Written By: Ben Clark - Date published: 8:25 am, April 3rd, 2011 - 80 comments
Categories: economy, education, privatisation, public services, same old national - Tags: asset sales, short-termism, stimulus, tax cuts
The economy, shall we say politely, is facing some difficulties. The global financial crisis (combined with a drought) sent us into recession; but we had zero net crown debt, so the government was ready for lean times, like the squirrel with nuts stored for winter.
With a National government there was no plan as to how to weather the economic storm. Those nuts that were squirrelled away were spent on a tax cut for the already wealthy; John Key broke his promise not to raise GST to balance out tax cuts for the rest.
What would have been better would have been a stimulus. The cycleway is not so much the wrong idea as (by only employing a couple of hundred people) just far too small. Government spending should be counter-cyclical – spend when times are bad and save when times are good – to balance out the rest of the economy. The government is not a business, but instead sets the macroeconomic tone.
There was plenty that could have been spent on. There was a housing shortage before the Christchurch earthquake, with 15,000 state homes needed. There is a massive chance to invest in Public Transport in Auckland and elsewhere. Hospitals need upgrading. Plenty to get the economy going again and to have allowed us to recover ‘aggressively’.
Jobs are created directly, but also indirectly – all those new railway and hospital builders have a bit more cash and will spend it, and those businesses that benefit will do so in turn – the wheels of the economy wind back into life.
If you were determined to do your stimulus by tax cut, you would give money to the poor, who’ll spend it – perhaps by creating a tax-free zone at the bottom of the income tax scale. You don’t give the extra money to the rich, who’ll inevitably save it, completely failing to stimulate the economy. No jobs will be created.
You should take the opportunity to invest in skills, so when the recovery comes we’re ready to take advantage. You don’t cut apprenticeships and tertiary training, pushing more onto the dole. As it is we have building firms going to the wall, with virtually no apprenticeships and skilled tradesmen heading to Australia at precisely the time we need to be gearing up to fix an acute housing shortage.
This is also not the time to attack the public service. You cut the fat in the good times, when the private sector will pick up the spare workers. As it is there is very little fat (as global ratings agencies agree), so Bill English intends to cut muscle. There was a promise to ‘cap not cut’ the civil service – with 2000 jobs gone already and more on the way this is yet another promise that has been shredded (along with the one not to restructure the civil service – as National merge all the departments they split in the 90s).
Cutting the public service at this point not only adds to very long dole queues but deflates the economy further, as seen now in the UK (0.5% GDP drop in the last quarter) and in the 90s here after the Asian crisis. Those added to the dole queue don’t have the cash to spend to keep the private sector going through harsh times.
And so with all this growth has halted. The small amount of stimulus Labour put in before the 2008 election has done its dash at the end of 2009 and in 2010 we saw below population-rate economic growth – a decline per capita. Wages rose 1.9%, but the high inflation was more than double that, so on average we all got poorer.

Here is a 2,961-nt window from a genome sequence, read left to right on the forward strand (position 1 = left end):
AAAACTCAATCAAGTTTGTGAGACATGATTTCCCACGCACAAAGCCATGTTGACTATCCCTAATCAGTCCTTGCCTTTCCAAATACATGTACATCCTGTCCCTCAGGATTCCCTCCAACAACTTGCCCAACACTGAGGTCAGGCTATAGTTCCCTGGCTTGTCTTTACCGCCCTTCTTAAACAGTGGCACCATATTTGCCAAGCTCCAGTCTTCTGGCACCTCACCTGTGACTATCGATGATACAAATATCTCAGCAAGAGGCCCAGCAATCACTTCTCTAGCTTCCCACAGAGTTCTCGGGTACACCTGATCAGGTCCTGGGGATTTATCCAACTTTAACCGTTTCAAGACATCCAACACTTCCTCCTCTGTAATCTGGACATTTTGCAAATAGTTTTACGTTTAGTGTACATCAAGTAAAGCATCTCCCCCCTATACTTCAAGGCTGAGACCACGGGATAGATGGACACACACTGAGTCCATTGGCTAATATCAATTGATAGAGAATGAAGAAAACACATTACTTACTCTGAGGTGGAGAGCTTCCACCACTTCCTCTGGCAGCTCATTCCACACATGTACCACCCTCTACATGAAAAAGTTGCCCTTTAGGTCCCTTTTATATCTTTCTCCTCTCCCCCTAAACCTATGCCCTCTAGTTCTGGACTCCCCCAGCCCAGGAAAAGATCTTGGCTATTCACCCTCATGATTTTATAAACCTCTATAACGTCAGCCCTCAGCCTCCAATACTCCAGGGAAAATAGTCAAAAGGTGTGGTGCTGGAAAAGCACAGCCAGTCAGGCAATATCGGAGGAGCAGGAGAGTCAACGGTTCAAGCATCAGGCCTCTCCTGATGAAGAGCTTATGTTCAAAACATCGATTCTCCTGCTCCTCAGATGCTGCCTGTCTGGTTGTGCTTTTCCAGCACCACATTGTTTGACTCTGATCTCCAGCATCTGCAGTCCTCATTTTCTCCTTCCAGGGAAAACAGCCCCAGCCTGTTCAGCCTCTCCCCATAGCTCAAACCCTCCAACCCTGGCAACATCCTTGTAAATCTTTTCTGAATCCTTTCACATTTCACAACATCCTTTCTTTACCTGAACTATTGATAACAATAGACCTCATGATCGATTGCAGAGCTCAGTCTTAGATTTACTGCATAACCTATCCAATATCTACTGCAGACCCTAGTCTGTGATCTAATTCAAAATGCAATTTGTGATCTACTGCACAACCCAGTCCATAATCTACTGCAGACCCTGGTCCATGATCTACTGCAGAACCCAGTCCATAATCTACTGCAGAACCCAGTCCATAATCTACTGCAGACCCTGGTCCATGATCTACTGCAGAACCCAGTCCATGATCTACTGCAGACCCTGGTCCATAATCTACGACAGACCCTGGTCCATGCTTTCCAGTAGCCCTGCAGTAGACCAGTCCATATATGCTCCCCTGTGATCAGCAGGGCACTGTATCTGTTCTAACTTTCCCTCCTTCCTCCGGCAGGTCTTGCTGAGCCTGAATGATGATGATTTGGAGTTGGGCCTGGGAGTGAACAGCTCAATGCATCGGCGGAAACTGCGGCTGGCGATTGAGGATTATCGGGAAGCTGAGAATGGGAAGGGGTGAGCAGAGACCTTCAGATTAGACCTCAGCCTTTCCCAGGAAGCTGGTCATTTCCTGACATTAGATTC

And National still don’t have a plan.
Their only thought in 2008 was ‘tax cuts’, a mantra they’d been repeating for 9 years and now had to implement, appropriate or not. In 2011 they’re left with ‘asset sales’, an idea that failed in the 90s and will fail again now.
New Zealand has one of the largest disparities between Gross National Income and Gross Domestic Product in the OECD, at around 7%. The difference? Money that heads straight overseas to foreign owners and lenders.
What will asset sales do? Just expand that difference. Whilst John Key wants to sell to ‘Mum & Dad’ investors, Contact shows how quickly those shares will head overseas. And with it, ever more of our economic sovereignty, our real wealth, our ability to control what happens here. It will not benefit New Zealand in the long term, just give the government a short sugar rush of cash, before moving more of our economy offshore. Once again National go in for short-termism and quick profit at the expense of the economy like all those pre-GFC bankers.
A real plan for the economy would involve investment in skills and education, to foster the next generation of inventors, scientists, entrepreneurs. It would involve looking at what we can do to help those in the productive and exporting parts of the economy, those in the inventive or hi-tech areas – ie those who actually create wealth for this country. You wouldn’t cater to the (Australian) banks and the speculators, but rather weigh fiscal and monetary policy in favour of the producers. You look at encouraging savings (KiwiSaver, New Zealand Super Fund and more) and using those savings to invest in New Zealand innovation, not housing that just leaves us all more beholden to those overseas banks.
Of course after National left the cupboard bare with their tax cuts and then we had the earthquake, any future government does face hard choices. The government books aren’t dire, but there’s not cash-to-flash either. So plans can’t be for the big stimulus that would have been great, but rather just have to look at re-structuring our economy as outlined above. There are a number of other things too – not least reducing our dependence on oil, and the general greening of our economy to make sure we can survive the future – but that might have to wait for another post…